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Is there a recommended way of developing a node module if I want to write it in Coffeescript, but don't want to force the module's users to require the coffee-script module?

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3 Answers 3

up vote 6 down vote accepted

Put your CoffeeScript codes in the src folder and the compiled JavaScript codes in lib folder.

Then in your package.json file, declare main to be the js file in the lib folder. Then the users of your package will require the js file instead of the coffee file.

You may take @TrevorBurnham's repository as an example.

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It kind of feels weird committing compiled code, but I guess I'm going to try that. –  Marcel M. Jan 18 '12 at 17:18
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Is the git repository linked to npm? Because if it isn't, I could generate the lib folder just before npm publish and delete it after. –  Marcel M. Jan 18 '12 at 17:25
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@MarcelM. It's not. BTW, you can use .gitignore to ignore the lib folder instead of delete it. –  qiao Jan 18 '12 at 17:42
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I ended with only a src folder on my git repository; a .gitignore file with an line for lib; and an empty .npmignore file. The empty .npmignore file is needed because if it's not on your module, your .gitignore is used instead.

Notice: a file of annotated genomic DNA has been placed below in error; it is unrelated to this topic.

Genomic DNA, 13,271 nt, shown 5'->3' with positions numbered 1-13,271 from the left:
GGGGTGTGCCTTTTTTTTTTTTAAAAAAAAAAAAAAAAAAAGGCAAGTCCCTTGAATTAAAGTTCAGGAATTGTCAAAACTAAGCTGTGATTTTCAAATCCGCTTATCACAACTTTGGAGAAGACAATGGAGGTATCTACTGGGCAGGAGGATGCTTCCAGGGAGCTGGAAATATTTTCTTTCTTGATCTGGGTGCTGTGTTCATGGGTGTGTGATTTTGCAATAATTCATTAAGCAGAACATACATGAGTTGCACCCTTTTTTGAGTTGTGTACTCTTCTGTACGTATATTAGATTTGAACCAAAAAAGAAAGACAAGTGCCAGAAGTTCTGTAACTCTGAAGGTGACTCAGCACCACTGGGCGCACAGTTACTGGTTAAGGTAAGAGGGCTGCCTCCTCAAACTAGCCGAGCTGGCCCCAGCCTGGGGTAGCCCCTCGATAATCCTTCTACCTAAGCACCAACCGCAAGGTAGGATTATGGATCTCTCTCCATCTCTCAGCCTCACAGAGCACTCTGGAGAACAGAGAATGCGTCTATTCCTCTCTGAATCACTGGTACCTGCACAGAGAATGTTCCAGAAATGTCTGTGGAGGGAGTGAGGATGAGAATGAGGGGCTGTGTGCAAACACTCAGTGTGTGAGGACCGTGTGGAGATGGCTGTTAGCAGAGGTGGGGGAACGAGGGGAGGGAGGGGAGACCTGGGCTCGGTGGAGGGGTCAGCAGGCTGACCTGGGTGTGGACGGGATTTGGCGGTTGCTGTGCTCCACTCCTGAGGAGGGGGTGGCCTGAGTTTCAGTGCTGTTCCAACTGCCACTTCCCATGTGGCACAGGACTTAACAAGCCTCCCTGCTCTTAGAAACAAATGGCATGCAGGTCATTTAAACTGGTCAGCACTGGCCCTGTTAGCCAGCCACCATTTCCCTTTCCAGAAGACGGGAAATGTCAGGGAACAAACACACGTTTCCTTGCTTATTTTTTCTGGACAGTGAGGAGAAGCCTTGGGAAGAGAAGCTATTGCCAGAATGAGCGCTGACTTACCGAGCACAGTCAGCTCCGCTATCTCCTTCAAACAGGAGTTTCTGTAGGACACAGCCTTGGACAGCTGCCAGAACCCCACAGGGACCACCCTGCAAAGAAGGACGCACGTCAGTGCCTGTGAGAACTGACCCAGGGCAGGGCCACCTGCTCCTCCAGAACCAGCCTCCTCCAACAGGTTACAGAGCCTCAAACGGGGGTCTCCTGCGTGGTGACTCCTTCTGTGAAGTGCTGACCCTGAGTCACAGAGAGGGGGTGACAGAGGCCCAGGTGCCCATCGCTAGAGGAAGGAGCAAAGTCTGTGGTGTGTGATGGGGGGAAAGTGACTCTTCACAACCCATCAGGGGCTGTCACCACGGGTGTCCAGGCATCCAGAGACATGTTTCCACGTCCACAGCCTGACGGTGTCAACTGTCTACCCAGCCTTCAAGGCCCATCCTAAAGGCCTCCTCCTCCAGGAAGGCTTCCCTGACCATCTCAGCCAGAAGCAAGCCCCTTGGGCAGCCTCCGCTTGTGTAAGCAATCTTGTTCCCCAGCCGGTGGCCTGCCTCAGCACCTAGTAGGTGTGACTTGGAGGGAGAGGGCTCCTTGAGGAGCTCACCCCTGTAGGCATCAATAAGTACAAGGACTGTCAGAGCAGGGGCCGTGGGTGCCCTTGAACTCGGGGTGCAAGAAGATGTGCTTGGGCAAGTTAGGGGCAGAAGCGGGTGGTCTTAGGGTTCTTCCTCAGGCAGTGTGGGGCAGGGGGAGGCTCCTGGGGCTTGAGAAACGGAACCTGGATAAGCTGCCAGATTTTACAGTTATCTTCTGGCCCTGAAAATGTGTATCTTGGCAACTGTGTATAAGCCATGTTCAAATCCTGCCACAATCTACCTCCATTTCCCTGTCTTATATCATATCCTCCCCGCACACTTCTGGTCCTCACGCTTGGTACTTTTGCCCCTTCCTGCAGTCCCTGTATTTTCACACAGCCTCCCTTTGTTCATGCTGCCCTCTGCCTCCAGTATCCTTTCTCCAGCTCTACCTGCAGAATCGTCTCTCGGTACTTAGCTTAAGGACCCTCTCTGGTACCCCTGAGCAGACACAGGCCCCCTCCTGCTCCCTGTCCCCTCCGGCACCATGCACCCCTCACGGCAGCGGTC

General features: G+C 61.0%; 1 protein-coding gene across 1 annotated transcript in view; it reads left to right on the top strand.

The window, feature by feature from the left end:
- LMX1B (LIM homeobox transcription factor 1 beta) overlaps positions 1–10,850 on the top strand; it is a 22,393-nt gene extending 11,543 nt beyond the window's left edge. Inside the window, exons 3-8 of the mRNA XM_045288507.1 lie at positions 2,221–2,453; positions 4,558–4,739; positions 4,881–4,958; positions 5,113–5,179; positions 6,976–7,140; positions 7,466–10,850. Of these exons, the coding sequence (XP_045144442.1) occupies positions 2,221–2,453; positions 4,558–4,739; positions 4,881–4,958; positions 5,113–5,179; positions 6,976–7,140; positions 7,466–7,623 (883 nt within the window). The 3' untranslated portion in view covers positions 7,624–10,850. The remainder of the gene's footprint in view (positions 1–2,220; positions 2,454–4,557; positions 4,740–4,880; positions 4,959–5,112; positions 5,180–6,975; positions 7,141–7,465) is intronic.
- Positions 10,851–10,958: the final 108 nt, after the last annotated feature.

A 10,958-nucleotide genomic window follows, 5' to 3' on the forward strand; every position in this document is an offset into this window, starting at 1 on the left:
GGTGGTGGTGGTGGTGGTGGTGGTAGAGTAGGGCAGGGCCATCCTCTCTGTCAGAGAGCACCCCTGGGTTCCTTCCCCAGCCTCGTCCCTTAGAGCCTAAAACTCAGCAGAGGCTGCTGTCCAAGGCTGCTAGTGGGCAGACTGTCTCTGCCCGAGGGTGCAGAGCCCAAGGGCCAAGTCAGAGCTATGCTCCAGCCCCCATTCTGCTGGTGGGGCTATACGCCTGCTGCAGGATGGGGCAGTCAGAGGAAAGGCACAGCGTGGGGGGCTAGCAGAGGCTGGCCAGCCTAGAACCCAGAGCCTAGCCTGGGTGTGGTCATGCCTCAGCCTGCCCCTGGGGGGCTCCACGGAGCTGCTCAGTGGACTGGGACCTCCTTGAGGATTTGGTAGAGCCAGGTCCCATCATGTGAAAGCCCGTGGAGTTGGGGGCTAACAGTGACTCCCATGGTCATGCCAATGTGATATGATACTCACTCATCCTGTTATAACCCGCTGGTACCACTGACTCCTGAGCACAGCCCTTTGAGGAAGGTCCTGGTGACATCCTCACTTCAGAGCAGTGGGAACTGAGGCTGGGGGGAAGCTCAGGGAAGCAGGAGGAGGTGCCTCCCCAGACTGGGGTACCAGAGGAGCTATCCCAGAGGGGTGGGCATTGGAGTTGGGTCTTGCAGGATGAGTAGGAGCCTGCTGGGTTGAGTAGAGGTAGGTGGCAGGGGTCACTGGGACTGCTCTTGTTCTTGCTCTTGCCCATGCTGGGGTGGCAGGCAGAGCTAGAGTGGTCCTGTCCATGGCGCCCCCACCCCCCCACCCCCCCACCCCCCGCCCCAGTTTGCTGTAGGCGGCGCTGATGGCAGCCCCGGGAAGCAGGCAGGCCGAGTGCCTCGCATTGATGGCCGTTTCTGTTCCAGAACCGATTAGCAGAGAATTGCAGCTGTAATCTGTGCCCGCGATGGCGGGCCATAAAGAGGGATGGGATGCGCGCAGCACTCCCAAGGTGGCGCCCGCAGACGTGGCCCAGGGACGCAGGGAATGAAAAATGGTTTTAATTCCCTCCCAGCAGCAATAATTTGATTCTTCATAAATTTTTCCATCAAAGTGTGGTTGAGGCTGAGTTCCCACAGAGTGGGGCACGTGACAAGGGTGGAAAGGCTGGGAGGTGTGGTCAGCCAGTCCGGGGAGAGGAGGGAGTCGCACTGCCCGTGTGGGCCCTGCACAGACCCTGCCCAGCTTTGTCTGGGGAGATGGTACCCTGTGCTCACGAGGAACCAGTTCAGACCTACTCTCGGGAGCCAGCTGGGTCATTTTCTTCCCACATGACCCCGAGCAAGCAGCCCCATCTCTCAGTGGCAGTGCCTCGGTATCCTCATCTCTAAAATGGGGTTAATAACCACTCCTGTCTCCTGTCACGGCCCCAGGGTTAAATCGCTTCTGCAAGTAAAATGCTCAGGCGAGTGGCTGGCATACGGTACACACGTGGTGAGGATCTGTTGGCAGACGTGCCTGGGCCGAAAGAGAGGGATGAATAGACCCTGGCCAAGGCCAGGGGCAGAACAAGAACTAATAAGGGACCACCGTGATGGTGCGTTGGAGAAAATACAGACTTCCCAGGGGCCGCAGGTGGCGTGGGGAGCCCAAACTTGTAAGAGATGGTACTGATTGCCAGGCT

I just added a Cakefile with a task to build my src directory using coffee --compile --output lib/ src/ and a pretest and prepublish task to package.json to build before testing and publishing.

"scripts": { "pretest": "cake build", "prepublish": "cake build", }

This solution keeps my git repository clean (without compiled code), but adds my javascript code to lib when publishing to npm.

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You can see this working at github.com/reaktivo/zootool –  Marcel M. Jan 19 '12 at 22:21
    
What do you need .git in .gitignore for? This should not be necessary. –  Felix Rabe May 19 at 15:24
    
@FelixRabe Updated my answer. –  Marcel M. May 19 at 15:29
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I'm just getting started with CoffeeScript, but I'd suggest the following:

  1. Store your CoffeeScript code in src/*.coffee,
  2. Write a main.js in the project's root that NPM will catch, and have it simply do something like require('coffee-script'); require('./src/my_lib.coffee').

There. You never, ever compile your code; it's all handled transparently. You don't check compiled code into git, nor do you publish superfluous compiled JavaScript alongside the uncompiled CoffeeScript to NPM.

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Feels like making coffee-script a requirement for a module you are not developing is not the best idea. –  Marcel M. Jan 31 '13 at 18:09
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